About that Boston album cover…

public-theater-1996Paula Scher really doesn’t like it, doesn’t want to acknowledge it and doesn’t want to hear it… but she created one of the most iconic album covers of all time. Art intersects music with a dash of technology. So where did that whole Boston space look come from? Paula Scher. Yes, the same person who’s won hundreds of design awards, is a partner at Pentagram, and educator at the School of Visual Arts. In the world of graphic design, Paula Scher is known for creating unique typographic artwork. She designs posters so bold, you want to read it all…at every angle. So when you look at some of her work, the Boston album cover doesn’t exactly come to mind.CBS Records

As the Art Director at CBS Records in 1976 the assignment to create a cover for a new band called Boston eventually fell to her. Lots of versions had been rejected by the band based on puns using lettuce or cream pie with the word Boston attached to the image.

Can you imagine Boston being represented by cream pie? Yeah, me neither.

Band founder, guitarist Tom Scholz wanted the cover to be tech-like, as he was an MIT grad and product engineer at Polaroid. It was Scholz who recorded most of the tracks in his basement creating the eclectic-full Boston sound–a sound I’ve really never heard another band duplicate. He’d suggested a cover with a guitar shaped spaceship. Not exactly something you can get your mind around. And Paula Scher in her own words “thought the idea was idiotic.” Since it didn’t make sense they tried to tie it to a story…the earth had blown up and space ships were escaping into orbit. There were supposed to be many guitar–city–spaceships leaving the planet labeled, London, Paris, Rome, and Boston was supposed to be the largest escaping front and center. OK the idea is far-fetched, but it’s rock n’ roll. Eventually they took out the other city names to avoid confusion and just kept one city, Boston.

album-Boston-BostonThe label, Epic had high hopes for the band, and the album exceeded expectations. It’s the second best-selling debut album of all time. 20 million copies sold. And the album cover, simply iconic. Paula Scher doesn’t care for their music and doesn’t want to be known as the woman that created the album cover. But Paula, c’mon, it’s a great little ditty on a resume.

That album cover went on to influence future techies and software for decades. Lots of 3-D color blends and stylistic elements in design came from that album cover. As Paula Scher mentioned in her book Make it Bigger “I’ve often thought that the entire point of computer programs like (Adobe) Illustrator and Photoshop, based on the way they are advertised, is to enable anyone to create their own Boston cover.” She has a point. Photoshop likes to show lots of smooth 3-D gradient blends that you can do yourself.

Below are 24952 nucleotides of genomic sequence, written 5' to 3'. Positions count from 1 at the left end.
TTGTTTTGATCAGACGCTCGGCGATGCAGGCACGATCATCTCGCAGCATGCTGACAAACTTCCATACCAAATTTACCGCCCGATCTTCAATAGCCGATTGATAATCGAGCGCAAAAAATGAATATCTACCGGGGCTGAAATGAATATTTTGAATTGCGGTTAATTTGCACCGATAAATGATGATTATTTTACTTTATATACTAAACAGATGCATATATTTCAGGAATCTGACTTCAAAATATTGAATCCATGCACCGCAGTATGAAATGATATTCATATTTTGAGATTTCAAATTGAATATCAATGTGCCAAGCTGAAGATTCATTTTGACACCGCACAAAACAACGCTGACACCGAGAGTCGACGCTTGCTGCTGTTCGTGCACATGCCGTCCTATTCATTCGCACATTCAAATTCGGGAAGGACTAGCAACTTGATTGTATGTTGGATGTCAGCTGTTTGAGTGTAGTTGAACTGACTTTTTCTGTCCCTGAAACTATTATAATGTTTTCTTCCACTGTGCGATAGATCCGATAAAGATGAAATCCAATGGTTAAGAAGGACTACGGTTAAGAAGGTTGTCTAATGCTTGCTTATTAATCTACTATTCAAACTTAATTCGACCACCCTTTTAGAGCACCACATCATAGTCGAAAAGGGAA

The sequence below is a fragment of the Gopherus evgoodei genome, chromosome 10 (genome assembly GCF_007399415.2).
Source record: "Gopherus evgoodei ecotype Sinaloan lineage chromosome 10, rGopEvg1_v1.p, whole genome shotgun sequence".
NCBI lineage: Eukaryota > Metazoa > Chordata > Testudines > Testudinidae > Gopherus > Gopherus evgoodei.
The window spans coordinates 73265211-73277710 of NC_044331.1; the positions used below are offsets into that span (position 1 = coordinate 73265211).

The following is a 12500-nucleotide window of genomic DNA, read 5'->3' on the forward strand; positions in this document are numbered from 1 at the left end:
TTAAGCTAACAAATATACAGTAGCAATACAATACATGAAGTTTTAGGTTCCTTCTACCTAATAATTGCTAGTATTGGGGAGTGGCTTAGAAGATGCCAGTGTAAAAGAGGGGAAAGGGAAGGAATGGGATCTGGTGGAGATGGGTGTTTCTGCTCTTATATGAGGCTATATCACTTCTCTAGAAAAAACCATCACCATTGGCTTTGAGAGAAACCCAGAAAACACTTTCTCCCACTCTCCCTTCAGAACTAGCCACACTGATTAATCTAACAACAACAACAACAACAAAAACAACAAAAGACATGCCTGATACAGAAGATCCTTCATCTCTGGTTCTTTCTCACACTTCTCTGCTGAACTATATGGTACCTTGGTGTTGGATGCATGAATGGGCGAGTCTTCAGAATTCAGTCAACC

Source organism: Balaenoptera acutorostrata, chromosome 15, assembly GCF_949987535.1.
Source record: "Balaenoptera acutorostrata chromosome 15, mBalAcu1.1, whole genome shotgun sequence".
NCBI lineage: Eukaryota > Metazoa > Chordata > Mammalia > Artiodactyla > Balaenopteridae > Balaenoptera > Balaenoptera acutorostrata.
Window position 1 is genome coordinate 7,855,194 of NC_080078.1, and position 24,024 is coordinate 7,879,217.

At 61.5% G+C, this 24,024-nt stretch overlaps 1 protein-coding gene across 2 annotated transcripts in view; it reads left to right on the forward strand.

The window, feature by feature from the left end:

Paula Scheer acknowledges that being known for this assignment has opened doors “…so I mentioned I was art director of the first Boston album cover. I felt a hush of reverence permeate the room. I was given the assignment.”

Rock on Paula.



Source; MAKE IT BIGGER, Paula Scher, Copyright 2005

8 Responses to About that Boston album cover…

  1. Dean Y says:

    Iconic Cover Art, Iconic music. What could be better? Its just too bad they had trouble with the record label or whatever, cause it took so long for albums to come out. What music was left and never to be heard because of the turmoil?It is a shame.But I remember taking chances on albums due to the art work, not knowing anything about the artists, just knowing it would be Rock or Heavy Metal. Those were the days! Kix,Saxon,Molly Hatchet, Krokus …..etc before anyone even knew them….BRING BACK ROCK, RAP SUCKS!!!!!!!

  2. Andy Onomis says:

    Boston’s cover was really good and one of my favorite bands, but journey and Judas preist cover art blows Boston away

  3. Ed says:

    Funny thing.Growing up I heard this was originally a discarded ELO. album . Flip it upside down and it clearly says ELO. In the flames coming from the guitar sound hole.

  4. Jacen says:

    It’s still the best-selling debut of all time. I enjoy Alanis, but her “debut” (the album that “officially” has the best-selling moniker) was actually her third full-length album, and dismissing her Canadian releases requires a whole bunch of insulting rationalization.

  5. I can definitely see a resemblance to an old scifi novel by James Blish called Cities in Flight. In it, the cities of the world leave earth and go into space to survive. Other than the guitar, it seems quite similar

  6. Being in high school when this came out, and loving album cover art, we thought the illustration was weak and didn’t get it. After all, Roger Dean’s YES art was setting the bar. Then Journey’s cover art, by Stanley Mouse, took the style to next level.

  7. The artwork continued to define Boston’s albums for many years after Scher’s *Boston* cover. *Don’t Look Back* (originally entitled *Arrival*) shows the stylized spaceship landing.

    Boston went back in orbit with the next album, *Third Stage*, although the photographic depiction deviated from Scher’s work on the original *Boston* album. Musically, however, it carried the theme with “The Launch” and “Cool the Engines”.

  8. Anton Nym says:

    Sometimes even the artist is unaware of the significance or even excellence of their work. These Dreams, by Heart is one example, but this album cover is a prime example. The Boston album came out when i was 16, and that’s what I wanted for Christmas. It was the ONLY thing I wanted for Christmas. I kept reminding my parents, “It’s the one with the spaceship on the cover.”

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